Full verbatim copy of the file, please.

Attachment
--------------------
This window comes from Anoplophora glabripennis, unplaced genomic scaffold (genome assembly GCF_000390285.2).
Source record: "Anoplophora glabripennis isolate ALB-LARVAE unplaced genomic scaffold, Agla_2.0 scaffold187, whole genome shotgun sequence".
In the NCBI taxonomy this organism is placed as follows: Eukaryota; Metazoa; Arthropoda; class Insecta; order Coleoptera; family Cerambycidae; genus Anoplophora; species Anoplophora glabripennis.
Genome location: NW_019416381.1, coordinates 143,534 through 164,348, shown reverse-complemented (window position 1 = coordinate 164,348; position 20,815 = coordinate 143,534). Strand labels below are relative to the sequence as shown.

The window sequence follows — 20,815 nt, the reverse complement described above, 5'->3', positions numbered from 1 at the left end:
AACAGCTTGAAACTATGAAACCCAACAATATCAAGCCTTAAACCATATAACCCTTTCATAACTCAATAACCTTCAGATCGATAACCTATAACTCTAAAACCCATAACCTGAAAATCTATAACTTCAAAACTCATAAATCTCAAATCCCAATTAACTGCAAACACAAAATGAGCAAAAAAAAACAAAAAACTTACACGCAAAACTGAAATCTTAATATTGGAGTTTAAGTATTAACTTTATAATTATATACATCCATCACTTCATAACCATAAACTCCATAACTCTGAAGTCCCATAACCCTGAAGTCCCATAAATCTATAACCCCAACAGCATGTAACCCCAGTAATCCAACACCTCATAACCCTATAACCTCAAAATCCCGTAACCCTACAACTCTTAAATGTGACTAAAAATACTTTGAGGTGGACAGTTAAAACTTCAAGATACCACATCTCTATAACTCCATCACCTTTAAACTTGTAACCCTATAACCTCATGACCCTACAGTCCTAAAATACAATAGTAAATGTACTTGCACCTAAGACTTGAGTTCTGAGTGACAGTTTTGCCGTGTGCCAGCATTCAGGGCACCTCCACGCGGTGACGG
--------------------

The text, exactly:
This window comes from Anoplophora glabripennis, unplaced genomic scaffold (genome assembly GCF_000390285.2).
Source record: "Anoplophora glabripennis isolate ALB-LARVAE unplaced genomic scaffold, Agla_2.0 scaffold187, whole genome shotgun sequence".
In the NCBI taxonomy this organism is placed as follows: Eukaryota; Metazoa; Arthropoda; class Insecta; order Coleoptera; family Cerambycidae; genus Anoplophora; species Anoplophora glabripennis.
Genome location: NW_019416381.1, coordinates 143,534 through 164,348, shown reverse-complemented (window position 1 = coordinate 164,348; position 20,815 = coordinate 143,534). Strand labels below are relative to the sequence as shown.

The window sequence follows — 20,815 nt, the reverse complement described above, 5'->3', positions numbered from 1 at the left end:
AACAGCTTGAAACTATGAAACCCAACAATATCAAGCCTTAAACCATATAACCCTTTCATAACTCAATAACCTTCAGATCGATAACCTATAACTCTAAAACCCATAACCTGAAAATCTATAACTTCAAAACTCATAAATCTCAAATCCCAATTAACTGCAAACACAAAATGAGCAAAAAAAAACAAAAAACTTACACGCAAAACTGAAATCTTAATATTGGAGTTTAAGTATTAACTTTATAATTATATACATCCATCACTTCATAACCATAAACTCCATAACTCTGAAGTCCCATAACCCTGAAGTCCCATAAATCTATAACCCCAACAGCATGTAACCCCAGTAATCCAACACCTCATAACCCTATAACCTCAAAATCCCGTAACCCTACAACTCTTAAATGTGACTAAAAATACTTTGAGGTGGACAGTTAAAACTTCAAGATACCACATCTCTATAACTCCATCACCTTTAAACTTGTAACCCTATAACCTCATGACCCTACAGTCCTAAAATACAATAGTAAATGTACTTGCACCTAAGACTTGAGTTCTGAGTGACAGTTTTGCCGTGTGCCAGCATTCAGGGCACCTCCACGCGGTGACGG